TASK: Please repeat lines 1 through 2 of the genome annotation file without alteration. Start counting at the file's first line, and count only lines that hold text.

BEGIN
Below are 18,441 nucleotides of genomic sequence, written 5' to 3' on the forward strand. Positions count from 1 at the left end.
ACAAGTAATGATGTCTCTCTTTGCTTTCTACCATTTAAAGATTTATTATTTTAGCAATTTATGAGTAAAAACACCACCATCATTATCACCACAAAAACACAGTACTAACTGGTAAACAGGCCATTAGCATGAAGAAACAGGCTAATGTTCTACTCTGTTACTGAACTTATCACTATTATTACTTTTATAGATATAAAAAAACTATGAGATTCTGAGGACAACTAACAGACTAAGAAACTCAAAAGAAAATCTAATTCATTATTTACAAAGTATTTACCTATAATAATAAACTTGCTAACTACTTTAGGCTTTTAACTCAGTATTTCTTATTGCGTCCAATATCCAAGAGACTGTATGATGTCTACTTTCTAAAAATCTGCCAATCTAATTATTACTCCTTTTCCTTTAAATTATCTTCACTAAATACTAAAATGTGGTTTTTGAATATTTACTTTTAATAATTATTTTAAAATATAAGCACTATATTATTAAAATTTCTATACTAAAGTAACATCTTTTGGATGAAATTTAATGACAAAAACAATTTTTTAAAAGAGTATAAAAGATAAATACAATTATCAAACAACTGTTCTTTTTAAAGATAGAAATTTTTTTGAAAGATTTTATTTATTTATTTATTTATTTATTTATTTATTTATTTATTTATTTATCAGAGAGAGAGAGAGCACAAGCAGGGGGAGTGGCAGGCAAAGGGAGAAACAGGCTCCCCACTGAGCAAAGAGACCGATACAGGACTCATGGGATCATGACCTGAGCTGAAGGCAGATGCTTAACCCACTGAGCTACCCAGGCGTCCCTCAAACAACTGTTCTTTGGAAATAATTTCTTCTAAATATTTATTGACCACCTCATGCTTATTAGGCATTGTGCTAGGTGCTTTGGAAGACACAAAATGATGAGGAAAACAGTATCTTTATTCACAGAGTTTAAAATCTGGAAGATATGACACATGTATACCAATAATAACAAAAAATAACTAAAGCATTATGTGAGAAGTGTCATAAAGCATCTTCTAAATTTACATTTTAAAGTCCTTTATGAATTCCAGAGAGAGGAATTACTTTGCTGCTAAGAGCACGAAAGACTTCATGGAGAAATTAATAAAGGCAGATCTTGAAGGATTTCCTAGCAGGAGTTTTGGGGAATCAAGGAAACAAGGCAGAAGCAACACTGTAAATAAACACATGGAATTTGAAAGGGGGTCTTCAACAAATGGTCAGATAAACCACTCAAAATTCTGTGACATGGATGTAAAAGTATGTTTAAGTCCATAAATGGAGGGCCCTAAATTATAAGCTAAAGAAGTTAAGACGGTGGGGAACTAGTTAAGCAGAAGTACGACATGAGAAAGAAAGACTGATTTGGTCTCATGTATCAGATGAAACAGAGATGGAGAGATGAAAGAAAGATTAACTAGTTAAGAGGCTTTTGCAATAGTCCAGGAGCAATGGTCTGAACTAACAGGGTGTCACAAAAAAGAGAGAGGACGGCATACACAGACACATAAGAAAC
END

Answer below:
Below are 18,441 nucleotides of genomic sequence, written 5' to 3' on the forward strand. Positions count from 1 at the left end.
ACAAGTAATGATGTCTCTCTTTGCTTTCTACCATTTAAAGATTTATTATTTTAGCAATTTATGAGTAAAAACACCACCATCATTATCACCACAAAAACACAGTACTAACTGGTAAACAGGCCATTAGCATGAAGAAACAGGCTAATGTTCTACTCTGTTACTGAACTTATCACTATTATTACTTTTATAGATATAAAAAAACTATGAGATTCTGAGGACAACTAACAGACTAAGAAACTCAAAAGAAAATCTAATTCATTATTTACAAAGTATTTACCTATAATAATAAACTTGCTAACTACTTTAGGCTTTTAACTCAGTATTTCTTATTGCGTCCAATATCCAAGAGACTGTATGATGTCTACTTTCTAAAAATCTGCCAATCTAATTATTACTCCTTTTCCTTTAAATTATCTTCACTAAATACTAAAATGTGGTTTTTGAATATTTACTTTTAATAATTATTTTAAAATATAAGCACTATATTATTAAAATTTCTATACTAAAGTAACATCTTTTGGATGAAATTTAATGACAAAAACAATTTTTTAAAAGAGTATAAAAGATAAATACAATTATCAAACAACTGTTCTTTTTAAAGATAGAAATTTTTTTGAAAGATTTTATTTATTTATTTATTTATTTATTTATTTATTTATTTATTTATTTATCAGAGAGAGAGAGAGCACAAGCAGGGGGAGTGGCAGGCAAAGGGAGAAACAGGCTCCCCACTGAGCAAAGAGACCGATACAGGACTCATGGGATCATGACCTGAGCTGAAGGCAGATGCTTAACCCACTGAGCTACCCAGGCGTCCCTCAAACAACTGTTCTTTGGAAATAATTTCTTCTAAATATTTATTGACCACCTCATGCTTATTAGGCATTGTGCTAGGTGCTTTGGAAGACACAAAATGATGAGGAAAACAGTATCTTTATTCACAGAGTTTAAAATCTGGAAGATATGACACATGTATACCAATAATAACAAAAAATAACTAAAGCATTATGTGAGAAGTGTCATAAAGCATCTTCTAAATTTACATTTTAAAGTCCTTTATGAATTCCAGAGAGAGGAATTACTTTGCTGCTAAGAGCACGAAAGACTTCATGGAGAAATTAATAAAGGCAGATCTTGAAGGATTTCCTAGCAGGAGTTTTGGGGAATCAAGGAAACAAGGCAGAAGCAACACTGTAAATAAACACATGGAATTTGAAAGGGGGTCTTCAACAAATGGTCAGATAAACCACTCAAAATTCTGTGACATGGATGTAAAAGTATGTTTAAGTCCATAAATGGAGGGCCCTAAATTATAAGCTAAAGAAGTTAAGACGGTGGGGAACTAGTTAAGCAGAAGTACGACATGAGAAAGAAAGACTGATTTGGTCTCATGTATCAGATGAAACAGAGATGGAGAGATGAAAGAAAGATTAACTAGTTAAGAGGCTTTTGCAATAGTCCAGGAGCAATGGTCTGAACTAACAGGGTGTCACAAAAAAGAGAGAGGACGGCATACACAGACACATAAGAAAC